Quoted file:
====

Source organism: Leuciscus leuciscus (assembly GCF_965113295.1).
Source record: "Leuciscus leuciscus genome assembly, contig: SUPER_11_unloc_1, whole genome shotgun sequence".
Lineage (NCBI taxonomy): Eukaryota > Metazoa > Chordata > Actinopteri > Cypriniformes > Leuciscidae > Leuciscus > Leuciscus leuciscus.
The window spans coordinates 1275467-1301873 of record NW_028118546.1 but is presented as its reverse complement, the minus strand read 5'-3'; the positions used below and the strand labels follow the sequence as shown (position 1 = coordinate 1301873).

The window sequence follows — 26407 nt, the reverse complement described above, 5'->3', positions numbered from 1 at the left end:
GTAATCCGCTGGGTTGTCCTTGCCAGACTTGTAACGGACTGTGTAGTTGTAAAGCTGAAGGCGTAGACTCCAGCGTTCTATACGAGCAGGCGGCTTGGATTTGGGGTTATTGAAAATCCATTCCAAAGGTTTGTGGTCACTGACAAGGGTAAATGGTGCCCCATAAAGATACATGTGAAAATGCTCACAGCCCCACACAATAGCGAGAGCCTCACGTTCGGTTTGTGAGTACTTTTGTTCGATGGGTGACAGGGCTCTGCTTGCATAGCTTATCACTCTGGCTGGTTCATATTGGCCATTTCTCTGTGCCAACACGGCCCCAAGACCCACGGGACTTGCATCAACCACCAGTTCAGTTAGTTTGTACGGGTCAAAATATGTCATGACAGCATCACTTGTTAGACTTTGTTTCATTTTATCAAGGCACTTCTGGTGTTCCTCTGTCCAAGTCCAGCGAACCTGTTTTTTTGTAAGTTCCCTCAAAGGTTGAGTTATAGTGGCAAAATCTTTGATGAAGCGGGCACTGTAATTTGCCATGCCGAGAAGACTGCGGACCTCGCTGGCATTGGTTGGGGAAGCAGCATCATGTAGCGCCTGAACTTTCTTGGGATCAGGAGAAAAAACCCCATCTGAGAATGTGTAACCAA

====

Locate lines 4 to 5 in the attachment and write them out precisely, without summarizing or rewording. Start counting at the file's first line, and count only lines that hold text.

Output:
The window spans coordinates 1275467-1301873 of record NW_028118546.1 but is presented as its reverse complement, the minus strand read 5'-3'; the positions used below and the strand labels follow the sequence as shown (position 1 = coordinate 1301873).

The window sequence follows — 26407 nt, the reverse complement described above, 5'->3', positions numbered from 1 at the left end: